Nicaraguan dictator jailed opposition candidates


Daniel Ortega, presented in 2016 to run for a third term for the presidency of Nicaragua, has jailed opposition candidates as he runs for a new term this year.

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Nicaraguan dictator Daniel Ortega has been lucky in recent weeks: the US withdrawal from Afghanistan, the earthquake in Haiti and street protests in Cuba have diverted international attention from his massive human rights violations.

On top of that, on August 23, his regime announced that it had received $ 343.5 million in financial assistance from the International Monetary Fund. This loan and others from regional organizations will help Nicaragua increase its foreign exchange reserves to an all-time high of more than $ 3.6 billion, the government said.

But it is time for the world to pay renewed attention to Nicaragua. What is happening there is awful. Relative to its population, Nicaragua is arguably the worst human rights violator in the hemisphere.

According to Human Rights Watch, more than 300 Nicaraguans were killed and 2,000 injured by police and paramilitary henchmen during anti-government protests in 2018.

That’s a huge number for a small country of just 6 million people. That’s more than double the number of people who died in Venezuela, a country of 32 million, during the 2017 protests.

And while Venezuelan dictator Nicolas Maduro has allowed a few opposition leaders to stay out of prison – to maintain a facade of political openness – Nicaragua Ortega, in recent months, has banned all major opposition parties and jailed the country’s top seven presidential candidates on the basis of trumps. up to accusations of “treason against the motherland” or money laundering.

The latest opposition candidate to be released from prison, businessman Oscar Sobolvarro – an accidental candidate who was nominated by his party after his other potential candidates were jailed – was banned by the regime last month .

“The whole opposition has been beheaded and there is no one left to challenge the regime,” famous opposition journalist Carlos Fernando Chamorro told me from his exile in Costa Rica. “We have never seen anything like it, not even at the height of the Sandinista revolution in the 1980s.”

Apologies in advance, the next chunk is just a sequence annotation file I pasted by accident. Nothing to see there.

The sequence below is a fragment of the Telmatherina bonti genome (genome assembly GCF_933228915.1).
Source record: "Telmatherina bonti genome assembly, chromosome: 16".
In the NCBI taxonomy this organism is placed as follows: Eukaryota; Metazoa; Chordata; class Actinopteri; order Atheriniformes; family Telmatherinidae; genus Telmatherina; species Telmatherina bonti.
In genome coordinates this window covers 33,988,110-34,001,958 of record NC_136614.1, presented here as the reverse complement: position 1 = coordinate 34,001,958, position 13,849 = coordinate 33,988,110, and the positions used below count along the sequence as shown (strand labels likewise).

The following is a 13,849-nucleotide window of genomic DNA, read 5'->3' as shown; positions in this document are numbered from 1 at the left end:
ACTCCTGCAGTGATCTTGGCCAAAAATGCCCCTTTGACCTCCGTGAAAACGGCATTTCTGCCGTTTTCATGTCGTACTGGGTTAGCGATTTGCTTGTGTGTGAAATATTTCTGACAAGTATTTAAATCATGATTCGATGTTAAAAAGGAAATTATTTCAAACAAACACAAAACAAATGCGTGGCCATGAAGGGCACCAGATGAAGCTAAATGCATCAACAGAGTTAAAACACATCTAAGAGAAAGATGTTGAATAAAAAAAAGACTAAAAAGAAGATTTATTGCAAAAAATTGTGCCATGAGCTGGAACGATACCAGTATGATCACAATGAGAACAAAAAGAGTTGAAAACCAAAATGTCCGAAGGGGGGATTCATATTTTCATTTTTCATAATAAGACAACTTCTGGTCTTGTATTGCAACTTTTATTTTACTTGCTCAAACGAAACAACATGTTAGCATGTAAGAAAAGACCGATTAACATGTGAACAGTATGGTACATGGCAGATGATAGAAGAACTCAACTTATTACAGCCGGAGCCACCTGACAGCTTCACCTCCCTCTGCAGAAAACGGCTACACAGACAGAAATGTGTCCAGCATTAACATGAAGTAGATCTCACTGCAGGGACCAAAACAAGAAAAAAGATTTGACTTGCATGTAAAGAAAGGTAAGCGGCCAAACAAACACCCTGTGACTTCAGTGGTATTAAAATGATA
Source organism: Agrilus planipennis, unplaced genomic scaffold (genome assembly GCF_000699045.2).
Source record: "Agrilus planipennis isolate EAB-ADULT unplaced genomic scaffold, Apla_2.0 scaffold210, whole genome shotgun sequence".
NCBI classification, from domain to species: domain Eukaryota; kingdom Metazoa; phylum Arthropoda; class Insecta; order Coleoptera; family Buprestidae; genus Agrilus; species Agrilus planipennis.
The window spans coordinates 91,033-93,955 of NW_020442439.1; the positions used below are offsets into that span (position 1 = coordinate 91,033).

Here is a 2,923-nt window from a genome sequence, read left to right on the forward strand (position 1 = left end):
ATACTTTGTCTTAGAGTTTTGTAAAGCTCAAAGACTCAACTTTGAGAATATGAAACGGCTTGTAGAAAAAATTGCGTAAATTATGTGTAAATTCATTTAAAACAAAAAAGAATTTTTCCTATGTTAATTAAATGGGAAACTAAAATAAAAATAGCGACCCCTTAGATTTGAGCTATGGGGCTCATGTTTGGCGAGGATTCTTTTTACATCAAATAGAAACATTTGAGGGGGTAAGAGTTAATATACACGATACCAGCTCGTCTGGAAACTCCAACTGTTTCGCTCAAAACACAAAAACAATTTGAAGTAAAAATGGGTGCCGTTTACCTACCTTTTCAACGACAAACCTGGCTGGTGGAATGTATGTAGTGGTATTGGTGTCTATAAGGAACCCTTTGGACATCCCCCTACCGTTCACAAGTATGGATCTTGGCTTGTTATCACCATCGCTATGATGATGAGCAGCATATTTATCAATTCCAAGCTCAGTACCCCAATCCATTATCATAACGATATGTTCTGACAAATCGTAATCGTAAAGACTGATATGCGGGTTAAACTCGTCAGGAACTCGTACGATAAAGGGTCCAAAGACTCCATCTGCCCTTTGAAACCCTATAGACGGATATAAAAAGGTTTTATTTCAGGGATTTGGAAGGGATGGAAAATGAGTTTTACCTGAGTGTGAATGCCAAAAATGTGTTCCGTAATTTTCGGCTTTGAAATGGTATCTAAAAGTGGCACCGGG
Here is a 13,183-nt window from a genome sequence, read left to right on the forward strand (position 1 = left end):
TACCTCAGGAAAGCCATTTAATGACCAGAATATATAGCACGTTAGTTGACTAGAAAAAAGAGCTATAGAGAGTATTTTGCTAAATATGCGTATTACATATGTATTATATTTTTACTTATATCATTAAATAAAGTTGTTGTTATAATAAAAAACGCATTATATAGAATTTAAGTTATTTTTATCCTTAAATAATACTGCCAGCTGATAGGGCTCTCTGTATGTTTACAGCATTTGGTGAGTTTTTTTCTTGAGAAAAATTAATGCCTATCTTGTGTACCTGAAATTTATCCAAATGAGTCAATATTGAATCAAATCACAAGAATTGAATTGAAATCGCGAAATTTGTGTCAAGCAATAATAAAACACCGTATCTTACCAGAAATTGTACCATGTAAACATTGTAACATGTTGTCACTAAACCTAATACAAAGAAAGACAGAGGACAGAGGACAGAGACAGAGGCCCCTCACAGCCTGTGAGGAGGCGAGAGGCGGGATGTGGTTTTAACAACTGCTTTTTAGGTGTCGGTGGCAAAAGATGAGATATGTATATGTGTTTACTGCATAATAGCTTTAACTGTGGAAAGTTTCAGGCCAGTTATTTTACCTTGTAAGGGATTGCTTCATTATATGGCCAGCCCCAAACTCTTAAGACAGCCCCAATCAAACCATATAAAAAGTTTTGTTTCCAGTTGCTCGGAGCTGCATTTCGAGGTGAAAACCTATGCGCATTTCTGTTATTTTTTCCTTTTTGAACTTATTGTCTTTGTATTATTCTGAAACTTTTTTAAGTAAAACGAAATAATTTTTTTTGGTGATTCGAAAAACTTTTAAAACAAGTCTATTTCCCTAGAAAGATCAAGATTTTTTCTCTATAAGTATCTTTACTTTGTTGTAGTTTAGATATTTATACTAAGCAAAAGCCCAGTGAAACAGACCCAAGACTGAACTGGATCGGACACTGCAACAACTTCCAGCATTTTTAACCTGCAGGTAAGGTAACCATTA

Chamorro’s sister, Cristiana Chamorro, who led the polls for the November 7 elections, is under house arrest. Their brother Pedro Chamorro was recently arrested and sent to prison shortly before he was appointed as a replacement candidate.

From now on, Ortega will stand for re-election without a real opponent. There are a handful of candidates chosen by the regime who will run as opposition candidates, but none of them are a real enemy of the government, Chamorro told me. Ortega is expected to proclaim himself the winner in the hope that, as in the 2016 election, the world will tolerate his takeover.

This shouldn’t be the case, however. President Biden has increased personal and travel financial sanctions against Ortega regime officials, but more needs to be done.

First, the Organization of American States should suspend Nicaragua under the Inter-American Democratic Charter, opposition sources say. This would have a big impact, because it is a small country that depends heavily on international aid.

Second, the IMF should stop giving money to the Ortega dictatorship. The recent disbursement, under the IMF’s special drawing rights program to help countries fight the recession caused by the pandemic, goes directly to the Central Bank of Nicaragua. This means the Ortega diet can use it for whatever it wants.

The IMF can deny such disbursements to countries that blatantly violate human rights when a majority of its member countries decide not to recognize a country’s government, sources close to the IMF have told me. ‘Financial institution. The IMF recently denied such funds to Afghanistan after the Taliban seized power and had already done so with the Venezuelan dictatorship. Why did Nicaragua get a pass?

Third, the United States and other countries could put sanctioned Nicaraguan officials on the so-called no-fly list, a US Treasury Department database of suspected terrorists who are not allowed to board the plane. flights to or over the country. Other countries could do the same.

Any of those sanctions would help force Ortega to restore democratic freedoms once he fraudulently re-elected in November, opposition sources tell me. They are right: it is up to all democracies to put an end to the bad luck of this Nicaraguan tyrant.

Don’t miss the “Oppenheimer Presenta” TV show on Sundays at 8 p.m. ET on CNN en Español. Twitter: @oppenheimera

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